I’ve always wondered about why things are the way they are and why people do the things they do. I think that’s what made me study philosophy in college. Unsurprisingly, this penchant for pondering has followed me into the convent. Most recently, I have been asking myself a few “whys”, the heart of which is this set of questions: why do I work in downtown Steubenville? Why do I serve others, “the poor”? Why do I spend my days sorting through used (and often dirty) clothes and shoes, knick-knacks and cookware? Why do I listen to story after heartbreaking story of loss, disappointment, crime, tragedy, abuse, and vice? Why do I risk exposure to bedbugs, lice, and heaven-only-knows what else? Why do I do it? Why am I so happy doing it?

When I bracket out the obvious motive (religious obedience!), I find some motives that are surprising or embarrassing, and others that are certainly the work of grace. Part of my work is tied up in a compulsive need to help people and try to fix their problems (Messiah complex? You bet!). There’s a strain of needing-to-be-needed still active in my heart. This is old news for me – these motives have stained most of the apparently generous actions in my life. I also want to do good, to be good, and I know that doing the works of mercy is a straightforward way of “being good”. Jesus also indicated that we would be judged on our actions to those in need (see Matthew 25), so it seems prudent to help others as I can.

But I am becoming aware of another, more lasting motive for my work and service: the love of Christ compels me! Paul writes about this in 2 Corinthians 5, where he explains the reason for his ministry:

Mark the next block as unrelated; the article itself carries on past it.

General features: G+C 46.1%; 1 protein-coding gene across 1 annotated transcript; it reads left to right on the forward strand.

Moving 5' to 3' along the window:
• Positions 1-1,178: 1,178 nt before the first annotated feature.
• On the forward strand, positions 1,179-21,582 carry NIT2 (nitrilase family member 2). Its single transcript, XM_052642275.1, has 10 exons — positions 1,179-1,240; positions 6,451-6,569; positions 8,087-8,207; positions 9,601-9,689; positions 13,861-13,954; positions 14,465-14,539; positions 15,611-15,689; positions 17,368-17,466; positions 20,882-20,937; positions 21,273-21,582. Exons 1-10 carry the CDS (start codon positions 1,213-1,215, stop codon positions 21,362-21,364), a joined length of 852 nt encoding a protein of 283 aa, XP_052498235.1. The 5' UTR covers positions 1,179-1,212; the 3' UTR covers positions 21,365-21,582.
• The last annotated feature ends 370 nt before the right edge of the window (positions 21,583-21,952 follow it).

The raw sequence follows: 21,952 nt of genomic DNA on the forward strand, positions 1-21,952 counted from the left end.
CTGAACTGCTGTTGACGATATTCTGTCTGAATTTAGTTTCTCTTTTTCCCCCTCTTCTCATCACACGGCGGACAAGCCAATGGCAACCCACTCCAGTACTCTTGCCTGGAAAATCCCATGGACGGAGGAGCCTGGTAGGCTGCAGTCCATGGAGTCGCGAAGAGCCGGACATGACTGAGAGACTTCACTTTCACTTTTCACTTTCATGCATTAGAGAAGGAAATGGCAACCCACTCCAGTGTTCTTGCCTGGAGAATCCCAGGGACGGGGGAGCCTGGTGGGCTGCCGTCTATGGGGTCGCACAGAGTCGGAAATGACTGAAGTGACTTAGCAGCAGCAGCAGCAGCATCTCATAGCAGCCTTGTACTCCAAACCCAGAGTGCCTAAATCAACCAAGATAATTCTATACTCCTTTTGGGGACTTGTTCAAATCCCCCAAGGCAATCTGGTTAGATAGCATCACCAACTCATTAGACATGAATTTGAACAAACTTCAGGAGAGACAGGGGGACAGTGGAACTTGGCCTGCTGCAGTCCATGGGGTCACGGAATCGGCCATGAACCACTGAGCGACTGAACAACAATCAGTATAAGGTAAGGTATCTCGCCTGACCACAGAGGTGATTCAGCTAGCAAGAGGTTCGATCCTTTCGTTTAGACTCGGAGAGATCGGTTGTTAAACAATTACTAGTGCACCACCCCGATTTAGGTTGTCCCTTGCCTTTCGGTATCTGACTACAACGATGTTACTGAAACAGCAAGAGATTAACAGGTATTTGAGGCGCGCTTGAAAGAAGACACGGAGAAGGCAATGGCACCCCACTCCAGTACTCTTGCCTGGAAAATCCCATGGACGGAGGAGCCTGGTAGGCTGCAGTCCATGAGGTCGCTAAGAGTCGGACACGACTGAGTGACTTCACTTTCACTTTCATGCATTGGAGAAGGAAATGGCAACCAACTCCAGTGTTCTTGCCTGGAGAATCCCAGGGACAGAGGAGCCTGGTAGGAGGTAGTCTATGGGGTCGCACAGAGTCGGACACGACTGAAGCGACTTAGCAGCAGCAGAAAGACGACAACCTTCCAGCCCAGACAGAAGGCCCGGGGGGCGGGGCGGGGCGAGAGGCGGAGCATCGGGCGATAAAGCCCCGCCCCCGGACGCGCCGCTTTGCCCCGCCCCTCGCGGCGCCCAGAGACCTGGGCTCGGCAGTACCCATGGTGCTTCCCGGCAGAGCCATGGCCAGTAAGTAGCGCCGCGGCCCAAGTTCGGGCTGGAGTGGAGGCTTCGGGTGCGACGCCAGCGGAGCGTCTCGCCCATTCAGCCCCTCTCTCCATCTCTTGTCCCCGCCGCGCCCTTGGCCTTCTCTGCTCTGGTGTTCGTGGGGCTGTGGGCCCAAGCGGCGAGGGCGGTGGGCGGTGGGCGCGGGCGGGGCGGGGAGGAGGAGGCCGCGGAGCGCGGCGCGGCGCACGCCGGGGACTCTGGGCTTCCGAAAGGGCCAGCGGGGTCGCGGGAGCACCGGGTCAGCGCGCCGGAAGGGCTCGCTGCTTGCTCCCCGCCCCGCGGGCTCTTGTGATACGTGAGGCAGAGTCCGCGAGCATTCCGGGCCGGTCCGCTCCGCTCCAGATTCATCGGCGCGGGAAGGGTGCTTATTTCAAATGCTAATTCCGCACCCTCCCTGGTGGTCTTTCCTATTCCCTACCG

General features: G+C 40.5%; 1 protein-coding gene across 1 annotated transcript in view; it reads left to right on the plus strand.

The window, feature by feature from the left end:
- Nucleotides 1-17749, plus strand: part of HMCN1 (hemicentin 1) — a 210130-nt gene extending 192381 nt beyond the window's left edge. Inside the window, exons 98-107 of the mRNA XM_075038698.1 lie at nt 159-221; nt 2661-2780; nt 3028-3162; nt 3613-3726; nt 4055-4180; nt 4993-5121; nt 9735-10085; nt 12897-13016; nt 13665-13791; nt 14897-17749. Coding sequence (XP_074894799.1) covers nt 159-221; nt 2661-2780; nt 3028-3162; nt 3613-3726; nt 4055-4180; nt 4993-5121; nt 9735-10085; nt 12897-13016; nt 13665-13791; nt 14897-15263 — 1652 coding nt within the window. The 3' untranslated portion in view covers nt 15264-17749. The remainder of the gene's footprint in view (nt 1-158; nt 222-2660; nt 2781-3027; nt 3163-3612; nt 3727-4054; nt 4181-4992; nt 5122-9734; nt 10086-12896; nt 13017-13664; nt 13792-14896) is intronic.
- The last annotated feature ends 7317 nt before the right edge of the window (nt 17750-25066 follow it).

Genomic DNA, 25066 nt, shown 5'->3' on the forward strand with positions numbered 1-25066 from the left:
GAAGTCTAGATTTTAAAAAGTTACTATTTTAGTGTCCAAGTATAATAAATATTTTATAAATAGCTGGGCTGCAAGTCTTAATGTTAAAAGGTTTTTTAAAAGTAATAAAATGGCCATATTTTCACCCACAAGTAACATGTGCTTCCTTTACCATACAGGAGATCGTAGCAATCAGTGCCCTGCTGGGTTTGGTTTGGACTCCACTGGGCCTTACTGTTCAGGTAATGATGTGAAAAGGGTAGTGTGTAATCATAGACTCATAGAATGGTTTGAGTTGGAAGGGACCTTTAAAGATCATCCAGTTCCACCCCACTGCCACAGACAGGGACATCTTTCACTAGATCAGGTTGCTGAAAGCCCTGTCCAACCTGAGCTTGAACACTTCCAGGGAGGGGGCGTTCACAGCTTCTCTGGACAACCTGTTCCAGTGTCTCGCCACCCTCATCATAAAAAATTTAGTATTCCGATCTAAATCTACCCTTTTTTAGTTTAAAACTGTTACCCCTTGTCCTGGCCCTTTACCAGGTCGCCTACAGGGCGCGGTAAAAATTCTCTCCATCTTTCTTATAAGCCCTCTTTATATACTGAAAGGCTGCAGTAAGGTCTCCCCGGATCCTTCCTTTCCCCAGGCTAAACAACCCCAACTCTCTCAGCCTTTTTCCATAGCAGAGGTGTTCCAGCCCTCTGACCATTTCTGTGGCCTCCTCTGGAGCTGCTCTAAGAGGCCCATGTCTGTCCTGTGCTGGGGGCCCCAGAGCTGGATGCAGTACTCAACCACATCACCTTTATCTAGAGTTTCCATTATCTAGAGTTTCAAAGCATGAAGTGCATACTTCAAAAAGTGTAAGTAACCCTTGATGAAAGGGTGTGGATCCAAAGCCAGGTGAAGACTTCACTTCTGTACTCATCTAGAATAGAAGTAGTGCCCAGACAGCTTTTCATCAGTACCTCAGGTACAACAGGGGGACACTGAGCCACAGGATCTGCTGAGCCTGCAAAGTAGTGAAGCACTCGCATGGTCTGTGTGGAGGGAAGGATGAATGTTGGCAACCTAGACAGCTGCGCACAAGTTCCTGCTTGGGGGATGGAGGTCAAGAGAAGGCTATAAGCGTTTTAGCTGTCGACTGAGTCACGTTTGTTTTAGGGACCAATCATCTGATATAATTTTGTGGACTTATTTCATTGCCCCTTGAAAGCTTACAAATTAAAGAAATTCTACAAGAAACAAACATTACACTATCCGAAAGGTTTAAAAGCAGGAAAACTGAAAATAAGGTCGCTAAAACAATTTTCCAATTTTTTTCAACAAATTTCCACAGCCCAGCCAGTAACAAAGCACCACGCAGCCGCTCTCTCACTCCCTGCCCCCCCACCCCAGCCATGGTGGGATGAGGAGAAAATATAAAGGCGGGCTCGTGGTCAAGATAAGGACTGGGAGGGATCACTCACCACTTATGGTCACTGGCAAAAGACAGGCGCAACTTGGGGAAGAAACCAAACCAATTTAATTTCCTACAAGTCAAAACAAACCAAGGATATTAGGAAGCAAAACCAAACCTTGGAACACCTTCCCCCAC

From now on, therefore, we regard no one from a human point of view […]if any one is in Christ, he is a new creation; the old has passed away, behold, the new has come. All this is from God, who through Christ reconciled us to himself and gave us the ministry of reconciliation; that is, in Christ God was reconciling the world to himself, not counting their trespasses against them, and entrusting to us the message of reconciliation. So we are ambassadors for Christ, God making his appeal through us (2 Cor 5:16-20).

I used to think about this passage only in terms of myself: I am a new creation in Christ. But there’s more to it than that! As Christ makes me new, I come awake to the potential for newness present in everything and everyone else. Everything is colored by Christ, and “the love of Christ controls me” – which doesn’t mean that my love for the Eucharistic Christ or Christ enthroned in heaven enables me to tolerate or put up with my brothers and sisters. No! In the new world I enter by my membership in Christ, each person is a member of Christ’s body, and is loveable.

We walk around in the society of hundreds and thousands of “little Christs” – shouldn’t we be in love with each of them? As Christ’s ambassadors, we really must be! How else will we communicate to others his spousal love for the human race? How can we be a part of his ministry of reconciliation if we do not desperately desire that reconciliation ourselves? The things we do for “service projects”, “volunteering”, and whatnot really must be “the things we do for love.”

Otherwise, we risk doing them, ultimately, for ourselves. Let us allow ourselves to be captivated by the Christs we serve in the daily grind, and extend his love and the offer of reconciliation to all.

-Sr. Agnes Thérèse Davis, TOR